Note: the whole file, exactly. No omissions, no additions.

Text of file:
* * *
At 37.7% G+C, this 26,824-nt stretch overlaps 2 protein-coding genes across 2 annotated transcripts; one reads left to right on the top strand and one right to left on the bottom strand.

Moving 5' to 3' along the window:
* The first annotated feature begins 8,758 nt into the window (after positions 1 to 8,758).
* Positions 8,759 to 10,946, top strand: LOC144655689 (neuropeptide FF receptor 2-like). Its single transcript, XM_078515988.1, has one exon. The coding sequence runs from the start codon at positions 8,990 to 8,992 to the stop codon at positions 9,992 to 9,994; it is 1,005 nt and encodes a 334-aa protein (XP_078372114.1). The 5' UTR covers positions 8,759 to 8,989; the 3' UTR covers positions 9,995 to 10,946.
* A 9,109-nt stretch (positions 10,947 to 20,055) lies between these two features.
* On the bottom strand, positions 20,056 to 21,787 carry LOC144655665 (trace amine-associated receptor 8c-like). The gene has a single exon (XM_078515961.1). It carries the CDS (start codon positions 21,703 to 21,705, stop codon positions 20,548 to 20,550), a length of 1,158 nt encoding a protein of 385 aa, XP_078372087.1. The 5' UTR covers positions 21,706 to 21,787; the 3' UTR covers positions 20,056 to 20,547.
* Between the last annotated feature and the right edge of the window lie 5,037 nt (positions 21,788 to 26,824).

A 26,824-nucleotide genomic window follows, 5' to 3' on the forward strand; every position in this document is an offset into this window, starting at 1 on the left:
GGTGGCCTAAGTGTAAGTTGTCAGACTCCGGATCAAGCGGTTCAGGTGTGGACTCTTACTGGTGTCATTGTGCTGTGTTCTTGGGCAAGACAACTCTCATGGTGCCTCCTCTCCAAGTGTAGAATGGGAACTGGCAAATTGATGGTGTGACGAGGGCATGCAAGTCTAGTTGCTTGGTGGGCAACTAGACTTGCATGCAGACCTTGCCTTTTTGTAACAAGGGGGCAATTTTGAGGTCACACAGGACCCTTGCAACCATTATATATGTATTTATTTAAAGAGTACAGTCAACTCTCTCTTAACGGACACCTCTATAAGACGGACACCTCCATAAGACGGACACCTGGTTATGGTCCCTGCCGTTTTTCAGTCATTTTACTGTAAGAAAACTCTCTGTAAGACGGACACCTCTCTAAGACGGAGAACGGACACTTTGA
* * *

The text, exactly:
At 37.7% G+C, this 26,824-nt stretch overlaps 2 protein-coding genes across 2 annotated transcripts; one reads left to right on the top strand and one right to left on the bottom strand.

Moving 5' to 3' along the window:
* The first annotated feature begins 8,758 nt into the window (after positions 1 to 8,758).
* Positions 8,759 to 10,946, top strand: LOC144655689 (neuropeptide FF receptor 2-like). Its single transcript, XM_078515988.1, has one exon. The coding sequence runs from the start codon at positions 8,990 to 8,992 to the stop codon at positions 9,992 to 9,994; it is 1,005 nt and encodes a 334-aa protein (XP_078372114.1). The 5' UTR covers positions 8,759 to 8,989; the 3' UTR covers positions 9,995 to 10,946.
* A 9,109-nt stretch (positions 10,947 to 20,055) lies between these two features.
* On the bottom strand, positions 20,056 to 21,787 carry LOC144655665 (trace amine-associated receptor 8c-like). The gene has a single exon (XM_078515961.1). It carries the CDS (start codon positions 21,703 to 21,705, stop codon positions 20,548 to 20,550), a length of 1,158 nt encoding a protein of 385 aa, XP_078372087.1. The 5' UTR covers positions 21,706 to 21,787; the 3' UTR covers positions 20,056 to 20,547.
* Between the last annotated feature and the right edge of the window lie 5,037 nt (positions 21,788 to 26,824).

A 26,824-nucleotide genomic window follows, 5' to 3' on the forward strand; every position in this document is an offset into this window, starting at 1 on the left:
GGTGGCCTAAGTGTAAGTTGTCAGACTCCGGATCAAGCGGTTCAGGTGTGGACTCTTACTGGTGTCATTGTGCTGTGTTCTTGGGCAAGACAACTCTCATGGTGCCTCCTCTCCAAGTGTAGAATGGGAACTGGCAAATTGATGGTGTGACGAGGGCATGCAAGTCTAGTTGCTTGGTGGGCAACTAGACTTGCATGCAGACCTTGCCTTTTTGTAACAAGGGGGCAATTTTGAGGTCACACAGGACCCTTGCAACCATTATATATGTATTTATTTAAAGAGTACAGTCAACTCTCTCTTAACGGACACCTCTATAAGACGGACACCTCCATAAGACGGACACCTGGTTATGGTCCCTGCCGTTTTTCAGTCATTTTACTGTAAGAAAACTCTCTGTAAGACGGACACCTCTCTAAGACGGAGAACGGACACTTTGA